Team owner Bill Veeck, well, took a gamble: He knew he wouldn't be able to afford to keep all those guys as free agency took hold in baseball, so he essentially traded for "rent-a-players" who could win it for him that year.
Oscar, now wearing Number 17, led the team with 31 home runs, and also had 83 RBIs. His OPS+ was 162, meaning he was 62 percent better at producing runs than the average player. Richie Zisk hit 30 homers and led the team with 101 RBIs. Eric Soderholm hit 25 homers, Chet Lemon 19, Jim Spencer and Lamar Johnson 18 each. Jorge Orta only had 11, but had 84 RBIs. Ralph Garr, who had won the National League batting title with the Atlanta Braves, only hit 10 homers, but batted .300. And Comiskey was a pitcher's park.
"Well, the South Side of Chicago is the baddest part of town."
-- Jim Croce
But the White Sox couldn't hold their lead in the AL Western Division, either. They slumped, and in early August, they got swept and overtaken by the Kansas City Royals. The problem was that they didn't have the pitching: They had 4 guys make at least 25 starts, and none of them had an ERA below 4.10. They had 6 making at least 13 starts, and 3 of those had an ERA above 4.80. They went 90-72, but only finished 3rd behind the Royals and Angels.
Veeck couldn't sign most of them to new contracts. Rising star Brian Downing was traded to the Angels. Zisk signed with the Texas Rangers, Spencer with the Yankees, Gamble with the San Diego Padres. Of the guys I mentioned, only Lemon was still there when Veeck sold the team in 1980.
To look at the 1978 Padres -- not easy, given their awful uniforms -- it seems like they were destined for a big season: Future Hall-of-Famers Gaylord Perry, Rollie Fingers, Dave Winfield and Ozzie Smith. All-Stars Mickey Lolich, Gene Tenace, Randy Jones, Gene Richards and Oscar Gamble.
The problem was, most of them were washed-up (like Lolich and Tenace), not yet developed (like Smith), or had a down year (like Jones and Gamble). They only went 84-78, well behind the NL West-leading Los Angeles Dodgers.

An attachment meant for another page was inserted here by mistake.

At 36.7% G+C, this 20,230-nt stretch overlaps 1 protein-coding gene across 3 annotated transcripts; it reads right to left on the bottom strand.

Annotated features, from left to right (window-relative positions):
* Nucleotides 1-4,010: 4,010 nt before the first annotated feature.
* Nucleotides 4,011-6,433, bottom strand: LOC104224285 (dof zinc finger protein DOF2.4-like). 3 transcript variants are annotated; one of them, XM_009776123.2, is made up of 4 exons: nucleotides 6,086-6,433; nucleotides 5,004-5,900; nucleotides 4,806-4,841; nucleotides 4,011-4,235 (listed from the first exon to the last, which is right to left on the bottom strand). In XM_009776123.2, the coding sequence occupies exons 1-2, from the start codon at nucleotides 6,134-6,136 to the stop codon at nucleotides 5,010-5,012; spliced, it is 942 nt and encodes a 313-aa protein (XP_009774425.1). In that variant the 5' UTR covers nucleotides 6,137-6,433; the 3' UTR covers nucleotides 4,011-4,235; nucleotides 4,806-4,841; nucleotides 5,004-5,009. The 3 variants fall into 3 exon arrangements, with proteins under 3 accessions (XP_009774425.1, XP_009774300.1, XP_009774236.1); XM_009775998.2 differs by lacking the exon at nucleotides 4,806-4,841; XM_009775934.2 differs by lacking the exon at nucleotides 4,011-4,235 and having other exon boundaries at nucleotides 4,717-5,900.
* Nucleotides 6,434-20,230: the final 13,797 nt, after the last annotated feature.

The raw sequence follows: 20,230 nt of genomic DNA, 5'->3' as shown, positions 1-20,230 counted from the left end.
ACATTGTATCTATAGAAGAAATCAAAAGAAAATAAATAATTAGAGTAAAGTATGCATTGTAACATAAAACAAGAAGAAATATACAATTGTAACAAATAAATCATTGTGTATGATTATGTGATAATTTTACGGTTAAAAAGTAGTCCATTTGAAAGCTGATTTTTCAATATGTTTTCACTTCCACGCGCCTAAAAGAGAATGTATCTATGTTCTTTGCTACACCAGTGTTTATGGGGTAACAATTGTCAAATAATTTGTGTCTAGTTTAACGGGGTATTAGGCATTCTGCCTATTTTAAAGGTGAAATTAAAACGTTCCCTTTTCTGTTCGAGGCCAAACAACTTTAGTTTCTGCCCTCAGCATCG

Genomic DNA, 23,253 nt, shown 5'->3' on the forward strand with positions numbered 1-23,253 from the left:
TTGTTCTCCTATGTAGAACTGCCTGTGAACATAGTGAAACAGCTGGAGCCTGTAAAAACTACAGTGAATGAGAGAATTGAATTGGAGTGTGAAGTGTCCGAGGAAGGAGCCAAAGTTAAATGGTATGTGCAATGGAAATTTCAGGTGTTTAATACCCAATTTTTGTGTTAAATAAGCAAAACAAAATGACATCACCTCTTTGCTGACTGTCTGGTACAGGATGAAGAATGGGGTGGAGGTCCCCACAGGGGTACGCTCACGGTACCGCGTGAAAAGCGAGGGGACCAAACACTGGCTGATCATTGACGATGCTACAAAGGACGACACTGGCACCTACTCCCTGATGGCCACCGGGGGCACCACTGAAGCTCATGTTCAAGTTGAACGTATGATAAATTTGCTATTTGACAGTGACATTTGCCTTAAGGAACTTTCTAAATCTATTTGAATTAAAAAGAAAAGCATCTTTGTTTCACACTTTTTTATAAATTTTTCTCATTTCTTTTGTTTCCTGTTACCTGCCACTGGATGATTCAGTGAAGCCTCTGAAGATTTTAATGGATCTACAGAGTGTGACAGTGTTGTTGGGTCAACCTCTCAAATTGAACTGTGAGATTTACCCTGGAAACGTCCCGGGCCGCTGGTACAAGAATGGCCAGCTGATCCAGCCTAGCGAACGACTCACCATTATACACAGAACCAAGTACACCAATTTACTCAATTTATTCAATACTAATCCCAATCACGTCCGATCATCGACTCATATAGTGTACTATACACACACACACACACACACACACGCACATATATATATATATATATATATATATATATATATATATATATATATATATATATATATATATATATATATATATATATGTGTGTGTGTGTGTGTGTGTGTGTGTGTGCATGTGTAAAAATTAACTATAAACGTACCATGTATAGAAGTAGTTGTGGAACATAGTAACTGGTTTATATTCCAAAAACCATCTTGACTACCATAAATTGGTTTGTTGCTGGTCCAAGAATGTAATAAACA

The Padres chose to trade Oscar to the Rangers after the season. He recovered his stroke, and on July 30, 1979, they traded him, pitchers Ray Fontenot and Gene Nelson (neither ever amounted to anything), and Amos Lewis (who never reached the majors) to the Yankees for Rivers for 4 players who never made the majors -- including, interestingly enough, the now-flopped Polinsky.
In mainly a pinch-hitting role, Oscar hit a career-high .358 in 1979, with 19 homers and 64 RBIs in just 274 at-bats. He continued to show some pop, and helped the Yankees win the AL East in 1980 and another Pennant in 1981.
In the decisive Game 5 of the strike-forced 1981 AL Eastern Division Series with the Milwaukee Brewers at Yankee Stadium, Reggie and Oscar hit tremendous back-to-back home runs, and the Yankees went on to sweep the Oakland Athletics in the ALCS. But the subsequent 6-game loss to the Dodgers, in which he went 2-for-6 with an RBI in 3 games, was the closest that Oscar would ever come to a World Series win.
After that, the Dynasty fell apart. Steinbrenner continued his managerial musical chairs. The organization was a mess, and was no longer winning enough to overlook it. Oscar was quoted as saying, "They don't think it be like it is, but it do."
It's not clear whether he said this in his 1st or 2nd run with the Yankees, but it may have inspired another New York athlete, Micheal Ray Richardson, to say of the Knicks, "The ship be sinking." When asked, "How low can it sink?" he answered, "The sky's the limit."
Having a glut of outfielders, the Yankees let his contract run out after the 1983 season, re-signed him early in the 1984 season, and then let him go again. He returned to the White Sox for 70 games in 1985, and that was it. He finished his career with a .265 batting average, a 127 OPS+, and an even 200 home runs.
Oscar returned to Montgomery, where he became a player agent, and ran a dance club, Oscar Gamble's Players Club. He was always invited back to Old-Timers' Day at Yankee Stadium, and usually came. He also served as an instructor at Steinbrenner Field in Tampa, both for Spring Training and Yankee fantasy camps. Some people noted with sadness that his famous hair was gone.
Sic transit gloria mundi.
He was married to the similarly once-spectacularly-coiffed Juanita, and they had 2 sons, one who played in the Phillies' organization, and one who played in college.
Oscar Gamble developed cancer of the jaw, and died today, January 31, 2018. He was 68 years old.
"Everybody remembers the hair," Reggie Jackson said today, "but what you need to know was that he was a sweet, decent man, without a single ounce of malice in his heart, one who came through the door every day with a smile on his face."
"One of the best teammates probably any of us ever had," said Goose Gossage. "As good a teammate as they come."
Hall of Fame players giving Hall of Fame praise to Oscar Gamble, a Hall of Fame person.
UPDATE: His final resting place is not publicly known.